“But say, my brothers, what can the child do that even the lion could not do? Why must the preying lion still become a child? The child is innocence and forgetting, a new beginning, a game, a self-propelled wheel, a first movement, a sacred “Yes.” For the game of creation, my brothers, a sacred “Yes” is needed: the spirit now wills his own will, and he who had been lost to the world now conquers his own world.” (Thus Spoke Zarathustra)
What I particularly love about Nietzsche’s description of human advancement towards authentic, free living is that living to the fullest is symbolised by the child. Not by strength or seriousness or physical superiority, but by being childlike or living like a child. Why? Because being truly free and living to the fullest involves being playful, creative, and saying “yes” to opportunities and engaging mindfully or without disruptions in whatever you are doing. Just like a child that is engaged in playing. The child in Nietzsche’s philosophy is passionate and courageous. He embraces possibilities and takes chances.
The link between authentic living and being childlike makes really good sense to me. When I wrote by book Aesthetic Sustainability – Product Design and Sustainable Usage, I spend a period of my research time on a seemingly strange investigation. I looked into my oldest son, who at the time was 8 years old, and his treasures. My son has lots of treasures; things he cherishes and stores away in colourful, beautifully decorated boxes, and time and again looks at and touches.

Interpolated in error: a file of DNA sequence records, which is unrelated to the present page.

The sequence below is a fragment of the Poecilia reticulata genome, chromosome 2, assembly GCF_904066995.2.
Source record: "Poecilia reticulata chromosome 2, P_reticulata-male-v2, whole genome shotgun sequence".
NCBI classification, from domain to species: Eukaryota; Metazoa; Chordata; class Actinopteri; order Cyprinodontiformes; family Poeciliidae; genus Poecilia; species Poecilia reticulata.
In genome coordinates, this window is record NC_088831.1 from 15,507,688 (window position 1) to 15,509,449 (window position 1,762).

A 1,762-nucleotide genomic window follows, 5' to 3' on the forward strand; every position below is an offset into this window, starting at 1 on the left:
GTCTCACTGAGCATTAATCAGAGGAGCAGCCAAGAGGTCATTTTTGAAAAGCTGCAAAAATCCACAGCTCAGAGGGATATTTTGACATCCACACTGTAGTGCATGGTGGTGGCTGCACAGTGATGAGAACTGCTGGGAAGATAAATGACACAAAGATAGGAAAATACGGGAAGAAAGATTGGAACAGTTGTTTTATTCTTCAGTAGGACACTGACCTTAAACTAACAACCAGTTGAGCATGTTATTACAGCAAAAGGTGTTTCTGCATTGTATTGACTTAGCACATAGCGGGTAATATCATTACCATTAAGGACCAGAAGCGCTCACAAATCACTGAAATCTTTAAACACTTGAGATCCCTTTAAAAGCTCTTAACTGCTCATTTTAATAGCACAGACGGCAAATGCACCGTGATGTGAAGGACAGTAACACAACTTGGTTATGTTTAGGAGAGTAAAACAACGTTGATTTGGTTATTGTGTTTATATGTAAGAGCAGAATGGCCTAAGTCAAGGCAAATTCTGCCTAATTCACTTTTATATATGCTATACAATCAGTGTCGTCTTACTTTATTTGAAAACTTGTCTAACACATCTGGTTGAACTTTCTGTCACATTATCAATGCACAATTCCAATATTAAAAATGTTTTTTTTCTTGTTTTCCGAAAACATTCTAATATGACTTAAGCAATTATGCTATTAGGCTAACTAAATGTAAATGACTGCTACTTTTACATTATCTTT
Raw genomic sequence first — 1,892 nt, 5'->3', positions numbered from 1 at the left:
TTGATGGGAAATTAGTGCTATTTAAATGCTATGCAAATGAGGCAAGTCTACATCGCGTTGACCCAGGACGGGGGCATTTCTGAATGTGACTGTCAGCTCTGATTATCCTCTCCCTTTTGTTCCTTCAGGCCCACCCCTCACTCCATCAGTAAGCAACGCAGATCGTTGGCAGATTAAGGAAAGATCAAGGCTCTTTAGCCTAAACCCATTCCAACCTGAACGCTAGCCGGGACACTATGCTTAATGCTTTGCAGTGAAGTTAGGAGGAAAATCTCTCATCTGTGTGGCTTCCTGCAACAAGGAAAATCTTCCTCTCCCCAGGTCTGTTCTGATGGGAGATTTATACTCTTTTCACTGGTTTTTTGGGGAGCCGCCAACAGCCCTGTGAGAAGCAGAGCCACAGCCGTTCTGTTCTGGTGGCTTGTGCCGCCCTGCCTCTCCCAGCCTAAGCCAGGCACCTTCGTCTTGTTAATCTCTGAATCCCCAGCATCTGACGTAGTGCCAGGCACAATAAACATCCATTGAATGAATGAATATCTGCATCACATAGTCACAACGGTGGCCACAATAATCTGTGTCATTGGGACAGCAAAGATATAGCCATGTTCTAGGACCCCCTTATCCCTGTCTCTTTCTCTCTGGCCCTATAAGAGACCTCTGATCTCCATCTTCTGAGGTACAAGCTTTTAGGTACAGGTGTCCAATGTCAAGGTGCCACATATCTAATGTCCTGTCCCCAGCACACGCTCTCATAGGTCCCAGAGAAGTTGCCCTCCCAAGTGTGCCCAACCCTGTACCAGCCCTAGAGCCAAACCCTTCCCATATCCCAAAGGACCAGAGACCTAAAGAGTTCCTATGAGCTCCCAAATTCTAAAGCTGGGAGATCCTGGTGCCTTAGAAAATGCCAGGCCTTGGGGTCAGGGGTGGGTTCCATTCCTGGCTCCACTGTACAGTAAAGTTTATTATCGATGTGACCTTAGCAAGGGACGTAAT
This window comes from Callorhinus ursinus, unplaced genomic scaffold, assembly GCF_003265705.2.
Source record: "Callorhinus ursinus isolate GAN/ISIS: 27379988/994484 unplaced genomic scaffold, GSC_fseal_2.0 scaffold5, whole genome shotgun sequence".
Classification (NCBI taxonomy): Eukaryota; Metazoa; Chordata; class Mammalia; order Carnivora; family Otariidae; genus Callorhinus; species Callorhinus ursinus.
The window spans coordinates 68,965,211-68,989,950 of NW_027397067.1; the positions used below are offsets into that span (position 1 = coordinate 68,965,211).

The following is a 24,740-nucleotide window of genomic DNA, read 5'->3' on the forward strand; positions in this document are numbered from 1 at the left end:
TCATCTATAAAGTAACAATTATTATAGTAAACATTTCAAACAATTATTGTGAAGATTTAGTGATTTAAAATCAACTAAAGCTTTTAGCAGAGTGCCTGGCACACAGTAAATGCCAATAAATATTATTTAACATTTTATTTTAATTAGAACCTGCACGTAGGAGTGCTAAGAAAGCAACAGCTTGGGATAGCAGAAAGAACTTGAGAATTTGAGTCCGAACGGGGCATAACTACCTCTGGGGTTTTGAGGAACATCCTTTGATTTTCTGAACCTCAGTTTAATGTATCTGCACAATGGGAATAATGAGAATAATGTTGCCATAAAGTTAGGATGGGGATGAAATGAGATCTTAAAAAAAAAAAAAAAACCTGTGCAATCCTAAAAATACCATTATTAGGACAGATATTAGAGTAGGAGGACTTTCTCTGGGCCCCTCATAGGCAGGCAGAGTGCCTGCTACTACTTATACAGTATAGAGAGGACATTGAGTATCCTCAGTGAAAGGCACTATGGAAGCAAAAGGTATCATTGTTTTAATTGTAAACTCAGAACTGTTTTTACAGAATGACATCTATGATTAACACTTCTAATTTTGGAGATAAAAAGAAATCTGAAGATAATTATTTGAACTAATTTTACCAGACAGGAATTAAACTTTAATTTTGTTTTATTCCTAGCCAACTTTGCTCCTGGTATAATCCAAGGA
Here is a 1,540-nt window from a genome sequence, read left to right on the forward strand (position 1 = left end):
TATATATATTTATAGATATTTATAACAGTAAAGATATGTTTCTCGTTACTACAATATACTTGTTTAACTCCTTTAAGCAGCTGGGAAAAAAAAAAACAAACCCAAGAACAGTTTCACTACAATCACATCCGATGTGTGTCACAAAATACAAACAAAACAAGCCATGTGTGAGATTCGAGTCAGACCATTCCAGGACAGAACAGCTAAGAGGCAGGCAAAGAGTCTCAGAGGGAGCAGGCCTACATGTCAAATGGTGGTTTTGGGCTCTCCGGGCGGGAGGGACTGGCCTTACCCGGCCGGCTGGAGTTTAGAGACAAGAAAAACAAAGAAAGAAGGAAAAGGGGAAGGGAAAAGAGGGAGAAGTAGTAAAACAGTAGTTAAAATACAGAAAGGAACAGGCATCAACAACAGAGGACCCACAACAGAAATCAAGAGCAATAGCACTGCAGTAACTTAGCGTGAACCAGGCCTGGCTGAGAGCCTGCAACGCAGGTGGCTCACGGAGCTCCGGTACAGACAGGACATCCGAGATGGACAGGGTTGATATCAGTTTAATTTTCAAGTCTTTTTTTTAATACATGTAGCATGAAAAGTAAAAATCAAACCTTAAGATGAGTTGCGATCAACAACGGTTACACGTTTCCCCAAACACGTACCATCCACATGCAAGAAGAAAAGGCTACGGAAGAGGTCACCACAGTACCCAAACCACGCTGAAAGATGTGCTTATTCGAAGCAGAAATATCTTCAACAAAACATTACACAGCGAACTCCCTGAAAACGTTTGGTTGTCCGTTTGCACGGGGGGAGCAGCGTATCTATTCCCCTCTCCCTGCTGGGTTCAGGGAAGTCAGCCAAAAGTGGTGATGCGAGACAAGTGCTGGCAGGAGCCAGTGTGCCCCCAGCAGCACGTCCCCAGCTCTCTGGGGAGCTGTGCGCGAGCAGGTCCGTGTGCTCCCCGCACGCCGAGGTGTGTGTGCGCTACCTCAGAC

“The emotional bond between my son and his treasures – his magical things – is strong. Each object represents something of great significance, and he uses them to make sense of the eight years he has been alive. Each might represent people he loves or places he has visited, but mostly they represent himself: his inner fantasy world, his way of thinking, and the games he plays. In other words, the objects are the essence of those moments of play when he reaches a flow state, forgetting about himself and becoming one with the act of playing, simply existing in the here-and-now, at peace with his surroundings.
Common to all the things – even the shiny, colourful, newly acquired – stored in my son’s boxes and chests is the fact that they have no economic value: either they did not cost anything, or they were very cheap, further, they have not necessarily been made from sustainable materials. Some of them, like the feather, are even coming apart. Their value, then, cannot be reduced to dollar and cents or to their material durability. Their value is rather of an emotional and aesthetic ilk.” (Aesthetic Sustainability – Product Design and Sustainable Usage, Chapter 5: The Magical Thing)
A couple of of my son’s cherished treasures.
As the above quote shows, I discovered that the beautiful state of flow that children are so good at reaching when they play, was in particular what my son celebrates when cherishing his treasures. And furthermore, that his collection of treasures are far from a materialistic celebration of the new and shiny. Rather, the collection represents moments of coherence, presence and pure satisfaction in his life. They are a manifestation of his most passionate, mindful moments.